Soil Washing and in Situ Stabilization Methods

  • D. Max Roundhill
Part of the Modern Inorganic Chemistry book series (MICE)


The contamination of soils by chemically toxic or radioactive metals presents a major environmental problem. This problem is a combination of several factors. One problem is that metals in an aqueous environment are usually in a cationic form. Since soils are generally zeolites, which are negatively charged structures, metals are strongly bound to them. This charge association between metals and soils is especially problematic when the metal ion has a high positive charge such as +3 and +4. In these cases the charge pairing interaction is high, and the metal ion cannot be easily extracted by ion exchange with singly charged cations such as protons or sodium(I). Solvent washing is also inefficient in such cases because the solvation energies are usually not sufficiently strong for the metals to be eluted with small volumes of fluid extractants. Another problem with contaminated soils is that they are fixed in place, which contrasts with waters that can often be transported to another more convenient site for subsequent cleansing. With soils, however, excavation and transportation to an alternative location is at best very expensive. In many cases of soil remediation, numerous other problems must also be addressed. One problem is that excavation and removal may not be viable because of the presence of buildings or trees on the site that are not scheduled for removal. In these cases, electrokinetic extraction (Chapter 4) of metals is a viable alternative, especially for the areas around and beneath these immovable objects. Another problem with the removal of metals by soil washing is that it is usually desirable for the soil to be reclaimed to its original state before the contamination occurred. Since natural soils contain a range of desirable cationic components, these ions must be subsequently replaced if a consequence of soil washing is that they are removed along with the toxic and/or radioactive metals. Soils also have particular properties that result from the particle size distribution within them, and the cleansing process must not destroy these individual characteristics that makes the soils useful for cultivation applications. In addition to soils, another fixed environment that presents particular problems for the cleansing of metal contaminants is contaminated buildings. In some cases the building can be demolished with the materials transported for off-site remediation, but in other cases it is only a portion of the building that is contaminated, and it is desirable to retain the entire structure.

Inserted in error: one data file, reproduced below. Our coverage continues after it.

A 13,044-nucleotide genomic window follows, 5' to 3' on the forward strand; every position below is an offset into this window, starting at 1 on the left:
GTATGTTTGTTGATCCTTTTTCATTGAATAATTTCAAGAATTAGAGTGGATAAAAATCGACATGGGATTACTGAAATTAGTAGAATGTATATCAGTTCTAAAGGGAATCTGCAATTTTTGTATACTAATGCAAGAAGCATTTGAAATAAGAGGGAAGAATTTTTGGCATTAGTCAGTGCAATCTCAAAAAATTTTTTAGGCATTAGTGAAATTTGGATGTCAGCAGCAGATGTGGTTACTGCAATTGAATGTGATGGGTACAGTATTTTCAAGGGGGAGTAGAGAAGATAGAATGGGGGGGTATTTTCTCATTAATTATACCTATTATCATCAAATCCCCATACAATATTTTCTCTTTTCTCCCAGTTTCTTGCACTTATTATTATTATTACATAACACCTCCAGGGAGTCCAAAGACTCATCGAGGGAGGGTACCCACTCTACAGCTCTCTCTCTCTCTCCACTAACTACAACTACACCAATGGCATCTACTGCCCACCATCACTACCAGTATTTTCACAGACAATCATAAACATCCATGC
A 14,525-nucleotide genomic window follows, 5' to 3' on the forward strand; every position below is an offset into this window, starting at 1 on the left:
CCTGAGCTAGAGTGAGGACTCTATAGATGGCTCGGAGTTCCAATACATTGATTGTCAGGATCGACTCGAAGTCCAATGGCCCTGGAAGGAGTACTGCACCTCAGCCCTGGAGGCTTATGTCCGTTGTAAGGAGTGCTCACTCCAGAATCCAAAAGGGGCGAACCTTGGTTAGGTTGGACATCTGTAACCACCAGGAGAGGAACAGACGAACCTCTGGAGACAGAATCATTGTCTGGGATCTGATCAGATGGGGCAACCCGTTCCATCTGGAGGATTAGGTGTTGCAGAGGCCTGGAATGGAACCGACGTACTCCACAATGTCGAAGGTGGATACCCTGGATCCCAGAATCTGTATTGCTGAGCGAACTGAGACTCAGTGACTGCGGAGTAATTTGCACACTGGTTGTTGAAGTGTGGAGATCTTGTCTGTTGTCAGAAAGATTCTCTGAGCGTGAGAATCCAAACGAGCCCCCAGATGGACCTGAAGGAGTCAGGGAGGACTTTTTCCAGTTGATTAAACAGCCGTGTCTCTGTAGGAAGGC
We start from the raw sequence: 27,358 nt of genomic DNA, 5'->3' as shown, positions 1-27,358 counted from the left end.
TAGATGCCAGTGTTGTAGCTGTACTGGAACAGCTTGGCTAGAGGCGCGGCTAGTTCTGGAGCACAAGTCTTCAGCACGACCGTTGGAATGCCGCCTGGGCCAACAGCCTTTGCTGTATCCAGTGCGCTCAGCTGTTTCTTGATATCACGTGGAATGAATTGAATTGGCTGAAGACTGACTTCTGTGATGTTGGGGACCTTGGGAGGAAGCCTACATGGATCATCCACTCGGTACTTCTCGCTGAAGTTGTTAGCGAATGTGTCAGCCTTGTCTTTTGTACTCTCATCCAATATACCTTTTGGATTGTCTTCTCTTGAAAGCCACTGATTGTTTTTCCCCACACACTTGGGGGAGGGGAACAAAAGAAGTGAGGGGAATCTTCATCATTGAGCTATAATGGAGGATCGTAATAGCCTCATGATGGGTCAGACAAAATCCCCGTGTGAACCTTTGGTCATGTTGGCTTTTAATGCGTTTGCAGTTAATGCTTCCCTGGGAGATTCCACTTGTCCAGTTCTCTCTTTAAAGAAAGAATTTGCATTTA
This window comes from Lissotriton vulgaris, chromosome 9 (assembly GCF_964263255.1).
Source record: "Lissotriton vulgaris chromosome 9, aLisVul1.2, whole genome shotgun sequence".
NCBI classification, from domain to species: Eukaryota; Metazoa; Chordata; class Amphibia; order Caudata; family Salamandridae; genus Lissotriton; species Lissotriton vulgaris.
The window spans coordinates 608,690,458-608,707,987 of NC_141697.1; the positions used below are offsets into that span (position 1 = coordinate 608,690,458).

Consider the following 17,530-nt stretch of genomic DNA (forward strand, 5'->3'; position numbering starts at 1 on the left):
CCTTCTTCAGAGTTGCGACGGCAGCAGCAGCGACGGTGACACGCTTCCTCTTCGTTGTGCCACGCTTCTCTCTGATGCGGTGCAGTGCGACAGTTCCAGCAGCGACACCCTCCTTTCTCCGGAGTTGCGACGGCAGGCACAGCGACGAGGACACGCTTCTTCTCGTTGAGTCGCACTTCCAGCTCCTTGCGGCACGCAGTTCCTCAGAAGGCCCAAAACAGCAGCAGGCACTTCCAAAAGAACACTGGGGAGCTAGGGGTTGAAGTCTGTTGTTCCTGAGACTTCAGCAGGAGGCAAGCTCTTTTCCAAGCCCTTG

Heavy Metal Humic Acid Current Efficiency Layered Double Hydroxide Kaolin Clay 
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Copyright information

© Springer Science+Business Media New York 2001

Authors and Affiliations

  • D. Max Roundhill
    • 1
  1. 1.Texas Tech UniversityLubbockUSA

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